29 March 2018

Seed banking could protect your roast

Scientists from the Millennium Seed Bank explain exactly what they are doing to protect the carrots for your Sunday roast - and lots of other foods that are regulars on our dinner plates.

Carrots fresh out of the first

Carrots under threat

Can you imagine your roast dinner without carrots?

No, neither can we.

Carrots are one of our favourite vegetables here in the UK and an important source of vitamins.

Carrots, like other vegetables, require a ready supply of water to produce their colourful taproots, and there is a concern that with our changing climate, farmers will find it increasingly difficult to provide our supermarkets with a ready supply.

Caring for carrot wild relatives

This is one of the reasons why Kew scientists and partners are safeguarding the wild relatives of our beloved carrot, as well as other food crops such as rice and wheat. It is believed that these wild plants have traits that could make them more resilient to our changing climate.

Teams of scientists collect the seeds from wild relative plants around the world, so plant breeders can use them to help breed new and improved crops.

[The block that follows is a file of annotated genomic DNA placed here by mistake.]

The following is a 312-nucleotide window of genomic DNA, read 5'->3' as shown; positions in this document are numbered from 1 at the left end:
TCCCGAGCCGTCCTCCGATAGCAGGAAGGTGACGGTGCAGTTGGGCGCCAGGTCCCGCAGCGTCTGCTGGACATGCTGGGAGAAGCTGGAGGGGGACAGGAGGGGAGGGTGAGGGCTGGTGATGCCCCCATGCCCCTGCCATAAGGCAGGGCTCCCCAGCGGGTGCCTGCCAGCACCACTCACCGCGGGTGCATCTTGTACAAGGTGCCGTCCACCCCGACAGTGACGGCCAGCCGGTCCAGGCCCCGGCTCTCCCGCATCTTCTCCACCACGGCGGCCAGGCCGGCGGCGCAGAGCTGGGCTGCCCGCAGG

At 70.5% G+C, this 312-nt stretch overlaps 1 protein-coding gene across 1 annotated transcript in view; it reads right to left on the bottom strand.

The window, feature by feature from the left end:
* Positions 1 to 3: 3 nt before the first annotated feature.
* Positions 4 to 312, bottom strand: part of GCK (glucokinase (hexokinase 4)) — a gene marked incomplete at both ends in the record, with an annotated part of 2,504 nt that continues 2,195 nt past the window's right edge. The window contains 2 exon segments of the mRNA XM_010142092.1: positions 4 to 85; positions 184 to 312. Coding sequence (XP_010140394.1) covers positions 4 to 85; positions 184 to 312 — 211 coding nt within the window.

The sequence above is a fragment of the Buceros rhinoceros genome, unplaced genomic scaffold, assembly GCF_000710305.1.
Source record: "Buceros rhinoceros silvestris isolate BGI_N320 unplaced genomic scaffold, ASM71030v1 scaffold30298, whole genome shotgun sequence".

The first stage of the process is that wild seed collections around the world are sent to the Millennium Seed Bank. They are stored in the -20°C vaults, to ensure their long-term conservation. Seeds are then sent to plant breeders around the world who use them in their breeding programmes.

Millennium Seed Bank at Wakehurst
Millennium Seed Bank at Wakehurst ©RBG Kew
A scientist in the Millennium Seed Bank vault
The Millennium Seed Bank safeguards wild plant diversity. ©RBG Kew

Bringing back diversity to our dinner plates

Our current crops have lost some of their resilience because, over time, we have domesticated them, by selectively inbreeding certain traits that make them tasty to eat, easy to grow, or can be stored for long periods. This has narrowed their genetic diversity and left them vulnerable, unable to adapt to challenges like increasing temperatures and drought.

Thankfully, the wild relatives of these crops contain much greater genetic diversity. This is because they have had to adapt to environmental challenges to survive in the wild. They contain traits that have the potential to help food crops become more resilient in the face of diseases and climate change – protecting the vegetables for our Easter roast for future generations. 

The Crop Wild Relatives Project

The Crop Wild Relatives project is part of a ten-year initiative, managed by the Global Crop Diversity Trust with the Millennium Seed Bank Partnership. The Millennium Seed Bank Partnership works with 24 partners around the world and is supported by the Government of Norway. This global project is implemented in partnership with national and international gene banks as well as plant breeding programmes worldwide.

Kew scientist in coat holding jar of seeds

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